The island contains numerous extraordinary tourist areas including the Emerald Coast, the Maddalena Archipelago, the Gulf of Orosei and Gennargentu area, Costa Rei, Sinis, Asinara Island, Green Coast.
Surrounded by clear emerald waters, the island of Sardinia is the furthest from mainland Italy - 200 kilometers. Fertile mountains and plains take turns in the landscape, interspersed with rivers and streams. Throughout history it was colonized by Byzantines, Arabs and Catalans who left their mark on local cuisine.
The region's specialties are based on the cuisine of shepherds and peasants from the interior of the island, as well as the abundance by the sea.
It is common, therefore, to find roast suckling pig, boar skewers, rustic boiled wild vegetables and, on the other hand, seafood, mullets (which provide the coveted bottarga) and sardines, which can be eaten with such delicacy. skin and pimples. In orchards grow cherries, figs, lemons, pomegranates and plums. In vegetable gardens, artichokes, tomatoes, celery, radishes and eggplants. Everything is so tasty and fresh that it requires no complex spices and sauces.
To measure the size of the strength of Sardinian countryside, it is good to know that about half of the island is used as pasture land. One third of Italy's sheep herds live in Sardinia and grazing is the main source of income for the inhabitants. Linked to this activity, the dairy industry is also significant. Sardinian pecorino is one of the most appreciated cheeses - on the island and on the mainland.
Sardinia is an island that has an island climate in the Mediterranean, the climate is hot and dry during the summer and very humid in the winter months, with an average annual temperature of around 17ºC. The temperature in Sardinia, as a rule, does not drop to extremes in winter, but it may snow in some areas, but is not common.
The weather in Sardinia is not bad, the colder months are from December to February, when temperatures generally range from 7 to 15 ° C at this time of year. However, in the highlands of the island, the temperature may be lower during this period.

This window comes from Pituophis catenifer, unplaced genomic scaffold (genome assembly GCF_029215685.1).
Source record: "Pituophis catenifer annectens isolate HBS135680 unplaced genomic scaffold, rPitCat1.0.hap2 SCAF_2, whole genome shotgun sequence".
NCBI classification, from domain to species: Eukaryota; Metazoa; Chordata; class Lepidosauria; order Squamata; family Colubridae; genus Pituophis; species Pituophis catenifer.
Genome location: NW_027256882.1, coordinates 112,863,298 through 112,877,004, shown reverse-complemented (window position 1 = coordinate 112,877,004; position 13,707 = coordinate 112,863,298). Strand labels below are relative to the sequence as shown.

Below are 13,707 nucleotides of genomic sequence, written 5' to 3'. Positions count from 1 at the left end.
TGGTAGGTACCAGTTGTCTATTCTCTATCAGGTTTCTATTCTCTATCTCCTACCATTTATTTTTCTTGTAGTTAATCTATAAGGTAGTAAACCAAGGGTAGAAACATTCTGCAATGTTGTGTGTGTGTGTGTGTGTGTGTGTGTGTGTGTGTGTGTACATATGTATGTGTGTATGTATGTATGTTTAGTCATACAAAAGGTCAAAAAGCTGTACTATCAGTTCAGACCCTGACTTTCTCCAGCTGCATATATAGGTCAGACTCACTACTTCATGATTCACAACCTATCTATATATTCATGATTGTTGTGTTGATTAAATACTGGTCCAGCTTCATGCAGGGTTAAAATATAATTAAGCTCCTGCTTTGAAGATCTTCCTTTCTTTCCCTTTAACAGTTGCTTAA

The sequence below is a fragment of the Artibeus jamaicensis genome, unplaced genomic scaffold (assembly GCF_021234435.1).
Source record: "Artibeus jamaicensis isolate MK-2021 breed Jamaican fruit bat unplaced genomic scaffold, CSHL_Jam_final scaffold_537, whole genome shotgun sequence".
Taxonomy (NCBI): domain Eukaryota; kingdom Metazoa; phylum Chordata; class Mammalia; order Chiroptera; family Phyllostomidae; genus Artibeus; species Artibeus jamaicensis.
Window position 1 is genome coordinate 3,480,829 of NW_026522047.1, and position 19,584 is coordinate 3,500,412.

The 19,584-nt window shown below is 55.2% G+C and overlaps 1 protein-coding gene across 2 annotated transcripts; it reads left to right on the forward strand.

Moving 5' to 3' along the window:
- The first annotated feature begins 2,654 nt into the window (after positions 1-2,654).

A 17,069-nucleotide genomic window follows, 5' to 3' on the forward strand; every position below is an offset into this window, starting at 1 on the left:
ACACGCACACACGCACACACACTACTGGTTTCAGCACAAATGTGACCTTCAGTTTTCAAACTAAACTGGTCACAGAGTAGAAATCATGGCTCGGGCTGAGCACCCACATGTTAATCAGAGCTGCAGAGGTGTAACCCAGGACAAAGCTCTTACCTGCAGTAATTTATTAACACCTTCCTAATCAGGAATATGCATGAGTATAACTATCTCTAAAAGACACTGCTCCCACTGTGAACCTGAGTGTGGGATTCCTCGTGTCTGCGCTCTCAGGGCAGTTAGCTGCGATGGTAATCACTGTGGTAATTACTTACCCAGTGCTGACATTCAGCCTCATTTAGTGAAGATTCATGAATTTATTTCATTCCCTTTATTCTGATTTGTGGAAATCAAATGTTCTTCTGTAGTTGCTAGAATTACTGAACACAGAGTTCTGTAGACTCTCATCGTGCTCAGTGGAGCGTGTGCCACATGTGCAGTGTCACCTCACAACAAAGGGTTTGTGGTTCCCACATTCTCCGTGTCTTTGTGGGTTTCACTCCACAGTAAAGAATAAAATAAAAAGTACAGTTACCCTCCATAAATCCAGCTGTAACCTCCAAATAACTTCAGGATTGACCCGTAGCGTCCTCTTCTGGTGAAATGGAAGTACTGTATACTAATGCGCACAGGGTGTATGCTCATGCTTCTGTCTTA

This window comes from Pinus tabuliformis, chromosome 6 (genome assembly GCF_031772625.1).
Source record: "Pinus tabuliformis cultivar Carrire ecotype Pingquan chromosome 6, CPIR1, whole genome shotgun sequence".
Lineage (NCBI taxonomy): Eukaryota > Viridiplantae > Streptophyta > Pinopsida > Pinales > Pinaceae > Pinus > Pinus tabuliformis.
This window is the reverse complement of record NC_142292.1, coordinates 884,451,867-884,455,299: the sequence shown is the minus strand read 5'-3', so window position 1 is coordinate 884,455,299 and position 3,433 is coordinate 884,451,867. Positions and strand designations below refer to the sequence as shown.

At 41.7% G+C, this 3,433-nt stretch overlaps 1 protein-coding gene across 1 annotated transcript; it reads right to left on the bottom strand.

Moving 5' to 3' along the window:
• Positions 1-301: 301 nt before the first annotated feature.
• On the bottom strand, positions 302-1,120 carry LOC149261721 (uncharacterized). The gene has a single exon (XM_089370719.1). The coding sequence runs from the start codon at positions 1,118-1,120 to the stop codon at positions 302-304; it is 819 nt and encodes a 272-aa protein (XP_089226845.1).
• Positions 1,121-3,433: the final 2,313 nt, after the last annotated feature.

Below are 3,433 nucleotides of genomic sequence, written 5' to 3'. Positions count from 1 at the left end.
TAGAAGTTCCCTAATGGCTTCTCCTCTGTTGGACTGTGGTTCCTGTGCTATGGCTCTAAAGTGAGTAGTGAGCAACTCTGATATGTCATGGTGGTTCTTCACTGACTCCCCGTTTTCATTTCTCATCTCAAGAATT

Sardinia is an island of heavy rainfall, rain in Sardinia is also felt in the fall season, although spring rains are very common, as well as in winter where they are stronger. In summer, they are practically nonexistent.
Snow falls as a general rule only above 500 meters in the Gennargentu area, an area where snow is present for about four or five months a year. The Marghine Mountains are also a typical place to find snow, especially in the Monte di Ala area and the Limbara area where snow is often found.
Sardinia is also known as the island of wind by wind Mistral, which comes from the northwest. In summer, the winds cause the abundant vegetation to dry out, especially since they are winds from Africa. The winds from the east are usually warmer from the southern Mediterranean.
Sea temperatures during the months of January to March rarely drop below 13ºC, while the warmest months are from June to September.
Other tourist destinations in:
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Aosta, Italy
Bergamo, Italy
Capri Island
Florence, Italy
Giglio Island
Madonna di Campiglio, Italy
Milan, Italy
Pisa, Italy
Portofino - Italian Riviera
Positano - Amalfi Coast
Rome Italy
Turin, Italy
Venice, Italy